“Globally, HIV is the leading cause of death among women aged 30-49.”

When I read that in a recent issue of Response magazine (a publication of United Methodist Women), I thought, “That just can’t be right.”

Tuberculosis has become the leading infectious killer worldwide – killing more people than AIDS and malaria combined. A couple of years ago, Rwanda declared the first year since the beginning of the AIDS epidemic that no babies were born HIV-positive in the whole country – ZERO! We have made enormous strides against this disease, so how can that statement possibly be true?

I did a little research. All of these apparently conflicting statements are valid.

For women age 30-49, HIV/AIDS is, indeed, the No. 1 cause of death. “Maternal conditions” ranks as No. 3; tuberculosis, No. 6. For younger women, age 15-29, “Maternal conditions” comes in at No. 1; HIV/AIDS, No. 4; tuberculosis, No. 5.

The World Health Organization lists maternal conditions, HIV/AIDS and TB together among “communicable, perinatal and nutritional conditions.” Co-infection is the lethal link. When a woman dies of infection related to childbirth, or is too weak to survive the pregnancy and birth, that is a “maternal condition.”

Her HIV status may have weakened her or made her more susceptible to infection, but she didn’t die of AIDS. When someone dies of TB, that goes on the death certificate. But TB is a common co-infection with HIV.

Another common co-infection is malaria. After years of decline, malaria is on the rise again. Almost every year new countries are declared malaria-free. Yet in Africa, especially, the trifecta of AIDS, TB and malaria rank together in the top 10 causes of death for both sexes and all ages.

India is on track to be AIDS-free by 2024; yet it ranks near the top for TB and malaria infections and death. Eastern Europe increasingly bears the world’s heaviest burden of multi-drug-resistant TB.

Combining these three killers, you can see that the battle continues on many fronts, with a need for different strategies around the world.

The good news is that we have a powerful weapon against all three diseases. The Global Fund to Fight AIDS, Tuberculosis and Malaria unites the funding and efforts of governments (both donor and investment partner countries), NGOs, private charities and foundations like the Gates Foundation and Bono’s (RED) campaign, along with faith-based organizations. Since The Global Fund’s creation in 2002, the number of people dying from the three targeted diseases has been cut by one-third!

The fund partnership provides direct interventions like antiretroviral therapy for HIV/AIDS, nets and seasonal chemoprevention for malaria, and treatment for TB. Even more important, it works toward testing and quick diagnosis of the diseases to prevent spread. It develops programs for education and prevention, and helps partner governments and communities build their own programs, measure the outcomes and share “best practices” with one another.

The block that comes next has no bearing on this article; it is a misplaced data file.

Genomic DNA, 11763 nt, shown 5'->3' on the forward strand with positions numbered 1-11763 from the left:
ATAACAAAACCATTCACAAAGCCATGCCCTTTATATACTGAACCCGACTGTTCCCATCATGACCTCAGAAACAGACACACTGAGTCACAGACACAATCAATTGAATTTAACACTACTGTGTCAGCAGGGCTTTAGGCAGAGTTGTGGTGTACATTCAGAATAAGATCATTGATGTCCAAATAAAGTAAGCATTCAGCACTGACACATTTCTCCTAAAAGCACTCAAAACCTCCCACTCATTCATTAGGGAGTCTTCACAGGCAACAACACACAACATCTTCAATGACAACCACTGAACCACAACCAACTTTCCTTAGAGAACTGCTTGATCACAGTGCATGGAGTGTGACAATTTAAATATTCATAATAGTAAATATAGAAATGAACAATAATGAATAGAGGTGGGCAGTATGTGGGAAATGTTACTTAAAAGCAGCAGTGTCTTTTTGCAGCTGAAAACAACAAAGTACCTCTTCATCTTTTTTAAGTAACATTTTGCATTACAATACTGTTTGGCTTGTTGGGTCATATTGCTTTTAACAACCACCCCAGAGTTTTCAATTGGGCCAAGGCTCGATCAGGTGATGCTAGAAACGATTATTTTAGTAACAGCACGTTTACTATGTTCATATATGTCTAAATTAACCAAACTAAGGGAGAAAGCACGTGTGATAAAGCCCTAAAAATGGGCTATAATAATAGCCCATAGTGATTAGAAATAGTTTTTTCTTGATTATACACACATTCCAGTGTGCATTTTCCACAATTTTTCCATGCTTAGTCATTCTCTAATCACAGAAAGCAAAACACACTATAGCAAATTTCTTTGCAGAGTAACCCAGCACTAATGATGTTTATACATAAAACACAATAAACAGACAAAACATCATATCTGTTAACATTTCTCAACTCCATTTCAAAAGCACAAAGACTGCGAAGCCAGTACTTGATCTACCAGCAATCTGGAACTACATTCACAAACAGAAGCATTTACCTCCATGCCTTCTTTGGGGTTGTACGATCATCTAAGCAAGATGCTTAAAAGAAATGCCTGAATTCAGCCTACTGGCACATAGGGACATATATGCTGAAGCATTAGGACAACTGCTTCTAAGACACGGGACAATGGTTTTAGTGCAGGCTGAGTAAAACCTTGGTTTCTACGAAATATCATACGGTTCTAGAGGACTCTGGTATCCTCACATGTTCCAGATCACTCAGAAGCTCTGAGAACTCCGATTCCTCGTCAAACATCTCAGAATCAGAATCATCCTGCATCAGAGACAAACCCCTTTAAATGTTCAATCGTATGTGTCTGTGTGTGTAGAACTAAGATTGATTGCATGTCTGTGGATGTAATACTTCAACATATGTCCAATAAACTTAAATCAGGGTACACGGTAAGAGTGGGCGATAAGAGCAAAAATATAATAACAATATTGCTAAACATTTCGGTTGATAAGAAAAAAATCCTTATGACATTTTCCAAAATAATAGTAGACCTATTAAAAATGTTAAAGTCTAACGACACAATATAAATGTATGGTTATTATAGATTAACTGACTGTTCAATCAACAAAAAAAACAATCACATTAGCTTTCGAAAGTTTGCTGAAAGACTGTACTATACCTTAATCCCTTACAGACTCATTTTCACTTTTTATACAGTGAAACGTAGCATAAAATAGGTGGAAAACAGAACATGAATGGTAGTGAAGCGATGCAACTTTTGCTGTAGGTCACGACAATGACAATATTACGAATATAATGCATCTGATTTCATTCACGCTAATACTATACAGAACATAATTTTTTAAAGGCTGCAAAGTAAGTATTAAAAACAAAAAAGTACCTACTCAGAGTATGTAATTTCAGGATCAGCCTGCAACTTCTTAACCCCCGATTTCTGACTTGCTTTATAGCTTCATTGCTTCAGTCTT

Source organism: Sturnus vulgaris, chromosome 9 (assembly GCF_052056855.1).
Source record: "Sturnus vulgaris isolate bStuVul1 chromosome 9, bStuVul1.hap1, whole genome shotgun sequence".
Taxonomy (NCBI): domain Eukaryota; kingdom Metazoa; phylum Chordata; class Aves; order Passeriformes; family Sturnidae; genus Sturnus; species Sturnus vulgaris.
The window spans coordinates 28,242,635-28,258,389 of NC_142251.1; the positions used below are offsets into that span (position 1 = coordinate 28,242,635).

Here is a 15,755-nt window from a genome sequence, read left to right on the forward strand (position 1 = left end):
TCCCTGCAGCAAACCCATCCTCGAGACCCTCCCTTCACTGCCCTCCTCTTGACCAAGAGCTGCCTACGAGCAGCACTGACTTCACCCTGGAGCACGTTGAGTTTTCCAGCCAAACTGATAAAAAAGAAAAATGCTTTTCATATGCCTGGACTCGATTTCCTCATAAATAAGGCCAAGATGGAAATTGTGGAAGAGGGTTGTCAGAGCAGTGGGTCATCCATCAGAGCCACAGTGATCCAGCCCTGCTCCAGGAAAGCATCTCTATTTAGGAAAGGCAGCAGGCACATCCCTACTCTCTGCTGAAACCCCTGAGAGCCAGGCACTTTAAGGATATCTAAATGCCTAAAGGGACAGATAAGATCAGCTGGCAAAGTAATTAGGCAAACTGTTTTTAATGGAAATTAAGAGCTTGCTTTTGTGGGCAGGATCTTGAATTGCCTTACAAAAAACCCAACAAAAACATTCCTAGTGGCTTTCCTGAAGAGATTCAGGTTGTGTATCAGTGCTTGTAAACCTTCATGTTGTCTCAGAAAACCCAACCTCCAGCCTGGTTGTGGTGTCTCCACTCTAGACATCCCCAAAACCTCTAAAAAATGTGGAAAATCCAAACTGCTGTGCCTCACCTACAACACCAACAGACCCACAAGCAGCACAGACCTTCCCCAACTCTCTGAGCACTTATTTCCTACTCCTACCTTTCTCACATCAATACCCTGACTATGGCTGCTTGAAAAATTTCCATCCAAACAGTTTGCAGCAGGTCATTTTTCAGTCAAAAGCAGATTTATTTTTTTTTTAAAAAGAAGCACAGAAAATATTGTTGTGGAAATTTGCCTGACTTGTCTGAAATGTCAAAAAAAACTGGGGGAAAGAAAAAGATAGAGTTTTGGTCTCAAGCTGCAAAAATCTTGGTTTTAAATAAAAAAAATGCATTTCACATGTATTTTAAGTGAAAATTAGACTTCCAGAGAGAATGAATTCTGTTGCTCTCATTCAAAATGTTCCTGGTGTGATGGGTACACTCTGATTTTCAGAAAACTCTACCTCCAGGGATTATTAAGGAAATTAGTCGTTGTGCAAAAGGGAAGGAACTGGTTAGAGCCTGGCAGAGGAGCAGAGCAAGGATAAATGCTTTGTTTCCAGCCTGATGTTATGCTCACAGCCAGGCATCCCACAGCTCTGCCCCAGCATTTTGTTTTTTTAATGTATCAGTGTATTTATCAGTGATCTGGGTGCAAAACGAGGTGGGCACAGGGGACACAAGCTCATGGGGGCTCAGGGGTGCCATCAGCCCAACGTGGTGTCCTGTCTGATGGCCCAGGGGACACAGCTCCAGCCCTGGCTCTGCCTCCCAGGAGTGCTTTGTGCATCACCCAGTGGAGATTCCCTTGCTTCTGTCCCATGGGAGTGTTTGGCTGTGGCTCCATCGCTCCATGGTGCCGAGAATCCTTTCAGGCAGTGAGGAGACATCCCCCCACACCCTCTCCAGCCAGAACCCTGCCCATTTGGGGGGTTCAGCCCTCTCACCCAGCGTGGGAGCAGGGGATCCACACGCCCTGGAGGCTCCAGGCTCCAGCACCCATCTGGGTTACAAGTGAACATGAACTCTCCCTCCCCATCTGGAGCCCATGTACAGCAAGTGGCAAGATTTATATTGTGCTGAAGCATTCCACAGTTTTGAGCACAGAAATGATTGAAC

The bad news is that the world is losing ground in the fight. Wavering political commitment, drug and insecticide resistance, and funding shortfalls give the advantage to disease. Instead of closing in on an end to these three epidemics, eliminating them as significant public health threats, we face stagnation and, at best, a stalemate.

In early February, The Global Fund partners met in New Delhi to set goals for the next three years. An increase of 15 percent in funding to a total of $14 billion (U.S. dollars) would start to turn the battle. U.S. appropriations in line with past investment would be $1.6 billion each of the next three years. You can find “The Case for Investment” at www.theglobalfund.org.

The U.S. has always been a leader in the Global Fund and a powerful partner through The President’s Emergency Plan for AIDS Relief (PEPFAR), created by George W. Bush. Congress, including our Wyoming delegation, has always pushed forward with these commitments, even in the face of proposals to cut aid. And Congress needs to act now.

Donor countries and organizations meet this fall to make pledges at The Global Fund’s Replenishment Conference in Lyon, France. But Congress is already at work on appropriations for the coming fiscal year, so we need to commit NOW.

You can make the commitment now. Be sure friends and co-workers understand now and through the year what is at stake. Write or call NOW to tell Congress that they have the power to defeat the greatest infectious killers in the world. And be sure to let them know you stand with them in this fight!

Ann Erdmann is the group leader for RESULTS Cheyenne, a grassroots movement of people advocating for policies that will bring an end to poverty. Email: annerdmann291@gmail.com.

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